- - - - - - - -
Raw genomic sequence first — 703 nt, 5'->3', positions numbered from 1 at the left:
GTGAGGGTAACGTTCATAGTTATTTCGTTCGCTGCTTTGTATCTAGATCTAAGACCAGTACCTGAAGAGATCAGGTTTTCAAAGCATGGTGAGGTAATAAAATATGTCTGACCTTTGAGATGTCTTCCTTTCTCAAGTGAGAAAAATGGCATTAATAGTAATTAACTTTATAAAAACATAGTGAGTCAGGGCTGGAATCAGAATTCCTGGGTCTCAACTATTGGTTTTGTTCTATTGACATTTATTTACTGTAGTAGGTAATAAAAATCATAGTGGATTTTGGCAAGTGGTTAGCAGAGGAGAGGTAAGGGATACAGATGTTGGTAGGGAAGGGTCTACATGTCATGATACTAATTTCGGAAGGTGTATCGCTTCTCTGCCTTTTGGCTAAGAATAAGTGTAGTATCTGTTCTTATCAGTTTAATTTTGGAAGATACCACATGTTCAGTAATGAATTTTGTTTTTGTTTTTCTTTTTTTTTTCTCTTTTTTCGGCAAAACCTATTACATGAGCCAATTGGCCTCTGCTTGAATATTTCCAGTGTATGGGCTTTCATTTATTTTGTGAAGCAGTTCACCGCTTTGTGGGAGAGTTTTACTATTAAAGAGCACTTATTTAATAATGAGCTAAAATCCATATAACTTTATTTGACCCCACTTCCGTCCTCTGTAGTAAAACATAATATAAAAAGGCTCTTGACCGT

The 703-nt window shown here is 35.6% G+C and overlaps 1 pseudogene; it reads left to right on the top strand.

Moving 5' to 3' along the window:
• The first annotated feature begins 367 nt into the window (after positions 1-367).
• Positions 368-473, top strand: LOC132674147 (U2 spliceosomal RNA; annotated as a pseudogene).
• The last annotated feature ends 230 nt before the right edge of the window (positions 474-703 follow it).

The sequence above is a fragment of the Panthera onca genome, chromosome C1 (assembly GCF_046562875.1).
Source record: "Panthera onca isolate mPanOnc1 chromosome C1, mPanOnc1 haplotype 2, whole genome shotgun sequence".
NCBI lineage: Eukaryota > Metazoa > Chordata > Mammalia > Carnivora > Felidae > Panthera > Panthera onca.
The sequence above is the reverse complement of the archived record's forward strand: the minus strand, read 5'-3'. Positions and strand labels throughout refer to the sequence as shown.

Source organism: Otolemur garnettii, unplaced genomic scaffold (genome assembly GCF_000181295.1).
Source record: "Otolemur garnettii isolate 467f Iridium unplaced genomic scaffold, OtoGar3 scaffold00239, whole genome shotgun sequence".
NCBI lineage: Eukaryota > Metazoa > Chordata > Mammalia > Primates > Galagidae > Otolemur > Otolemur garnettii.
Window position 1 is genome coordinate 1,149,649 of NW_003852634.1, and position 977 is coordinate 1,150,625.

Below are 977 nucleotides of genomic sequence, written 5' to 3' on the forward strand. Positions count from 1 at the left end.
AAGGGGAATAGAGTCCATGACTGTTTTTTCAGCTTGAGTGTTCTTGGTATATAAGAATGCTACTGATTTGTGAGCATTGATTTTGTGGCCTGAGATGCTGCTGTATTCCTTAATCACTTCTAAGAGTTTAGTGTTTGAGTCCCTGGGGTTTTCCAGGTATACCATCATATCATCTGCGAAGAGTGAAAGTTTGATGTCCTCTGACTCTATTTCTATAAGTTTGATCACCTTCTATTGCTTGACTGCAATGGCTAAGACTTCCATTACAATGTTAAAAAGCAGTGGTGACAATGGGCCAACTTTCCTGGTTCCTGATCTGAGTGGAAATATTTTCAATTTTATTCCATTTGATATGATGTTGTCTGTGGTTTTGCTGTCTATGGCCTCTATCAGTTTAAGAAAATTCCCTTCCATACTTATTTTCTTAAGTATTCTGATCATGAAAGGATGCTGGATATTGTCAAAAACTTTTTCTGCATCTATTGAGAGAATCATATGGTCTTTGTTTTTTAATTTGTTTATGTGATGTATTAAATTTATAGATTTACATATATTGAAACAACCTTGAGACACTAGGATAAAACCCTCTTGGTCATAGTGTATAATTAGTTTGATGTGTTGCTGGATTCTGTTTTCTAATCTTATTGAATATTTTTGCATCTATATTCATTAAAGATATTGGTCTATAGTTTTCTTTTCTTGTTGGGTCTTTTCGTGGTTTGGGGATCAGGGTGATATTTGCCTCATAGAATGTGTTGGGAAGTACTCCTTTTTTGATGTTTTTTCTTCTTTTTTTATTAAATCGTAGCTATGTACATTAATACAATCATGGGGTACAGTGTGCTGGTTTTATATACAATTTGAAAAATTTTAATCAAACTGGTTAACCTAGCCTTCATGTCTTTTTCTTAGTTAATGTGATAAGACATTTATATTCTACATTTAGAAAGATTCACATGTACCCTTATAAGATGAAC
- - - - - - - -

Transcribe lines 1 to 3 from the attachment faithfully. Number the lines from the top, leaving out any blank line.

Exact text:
Raw genomic sequence first — 703 nt, 5'->3', positions numbered from 1 at the left:
GTGAGGGTAACGTTCATAGTTATTTCGTTCGCTGCTTTGTATCTAGATCTAAGACCAGTACCTGAAGAGATCAGGTTTTCAAAGCATGGTGAGGTAATAAAATATGTCTGACCTTTGAGATGTCTTCCTTTCTCAAGTGAGAAAAATGGCATTAATAGTAATTAACTTTATAAAAACATAGTGAGTCAGGGCTGGAATCAGAATTCCTGGGTCTCAACTATTGGTTTTGTTCTATTGACATTTATTTACTGTAGTAGGTAATAAAAATCATAGTGGATTTTGGCAAGTGGTTAGCAGAGGAGAGGTAAGGGATACAGATGTTGGTAGGGAAGGGTCTACATGTCATGATACTAATTTCGGAAGGTGTATCGCTTCTCTGCCTTTTGGCTAAGAATAAGTGTAGTATCTGTTCTTATCAGTTTAATTTTGGAAGATACCACATGTTCAGTAATGAATTTTGTTTTTGTTTTTCTTTTTTTTTTCTCTTTTTTCGGCAAAACCTATTACATGAGCCAATTGGCCTCTGCTTGAATATTTCCAGTGTATGGGCTTTCATTTATTTTGTGAAGCAGTTCACCGCTTTGTGGGAGAGTTTTACTATTAAAGAGCACTTATTTAATAATGAGCTAAAATCCATATAACTTTATTTGACCCCACTTCCGTCCTCTGTAGTAAAACATAATATAAAAAGGCTCTTGACCGT

The 703-nt window shown here is 35.6% G+C and overlaps 1 pseudogene; it reads left to right on the top strand.